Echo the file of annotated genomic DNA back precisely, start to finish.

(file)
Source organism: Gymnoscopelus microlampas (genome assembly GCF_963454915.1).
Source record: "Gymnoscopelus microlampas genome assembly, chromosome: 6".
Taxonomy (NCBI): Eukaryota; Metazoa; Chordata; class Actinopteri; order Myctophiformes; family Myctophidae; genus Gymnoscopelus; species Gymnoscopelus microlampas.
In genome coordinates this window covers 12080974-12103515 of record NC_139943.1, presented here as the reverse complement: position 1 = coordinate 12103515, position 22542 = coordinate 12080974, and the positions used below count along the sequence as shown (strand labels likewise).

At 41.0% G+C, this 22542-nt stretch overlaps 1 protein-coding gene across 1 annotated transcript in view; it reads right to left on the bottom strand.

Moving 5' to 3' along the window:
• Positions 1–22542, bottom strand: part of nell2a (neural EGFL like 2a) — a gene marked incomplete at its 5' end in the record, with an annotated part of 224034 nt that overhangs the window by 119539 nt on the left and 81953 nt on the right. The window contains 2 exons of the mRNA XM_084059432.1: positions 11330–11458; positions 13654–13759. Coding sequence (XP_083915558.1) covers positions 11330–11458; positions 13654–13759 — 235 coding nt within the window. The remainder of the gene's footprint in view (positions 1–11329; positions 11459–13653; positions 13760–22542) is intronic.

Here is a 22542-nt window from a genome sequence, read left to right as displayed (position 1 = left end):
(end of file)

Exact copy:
Source organism: Gymnoscopelus microlampas (genome assembly GCF_963454915.1).
Source record: "Gymnoscopelus microlampas genome assembly, chromosome: 6".
Taxonomy (NCBI): Eukaryota; Metazoa; Chordata; class Actinopteri; order Myctophiformes; family Myctophidae; genus Gymnoscopelus; species Gymnoscopelus microlampas.
In genome coordinates this window covers 12080974-12103515 of record NC_139943.1, presented here as the reverse complement: position 1 = coordinate 12103515, position 22542 = coordinate 12080974, and the positions used below count along the sequence as shown (strand labels likewise).

At 41.0% G+C, this 22542-nt stretch overlaps 1 protein-coding gene across 1 annotated transcript in view; it reads right to left on the bottom strand.

Moving 5' to 3' along the window:
• Positions 1–22542, bottom strand: part of nell2a (neural EGFL like 2a) — a gene marked incomplete at its 5' end in the record, with an annotated part of 224034 nt that overhangs the window by 119539 nt on the left and 81953 nt on the right. The window contains 2 exons of the mRNA XM_084059432.1: positions 11330–11458; positions 13654–13759. Coding sequence (XP_083915558.1) covers positions 11330–11458; positions 13654–13759 — 235 coding nt within the window. The remainder of the gene's footprint in view (positions 1–11329; positions 11459–13653; positions 13760–22542) is intronic.

Here is a 22542-nt window from a genome sequence, read left to right as displayed (position 1 = left end):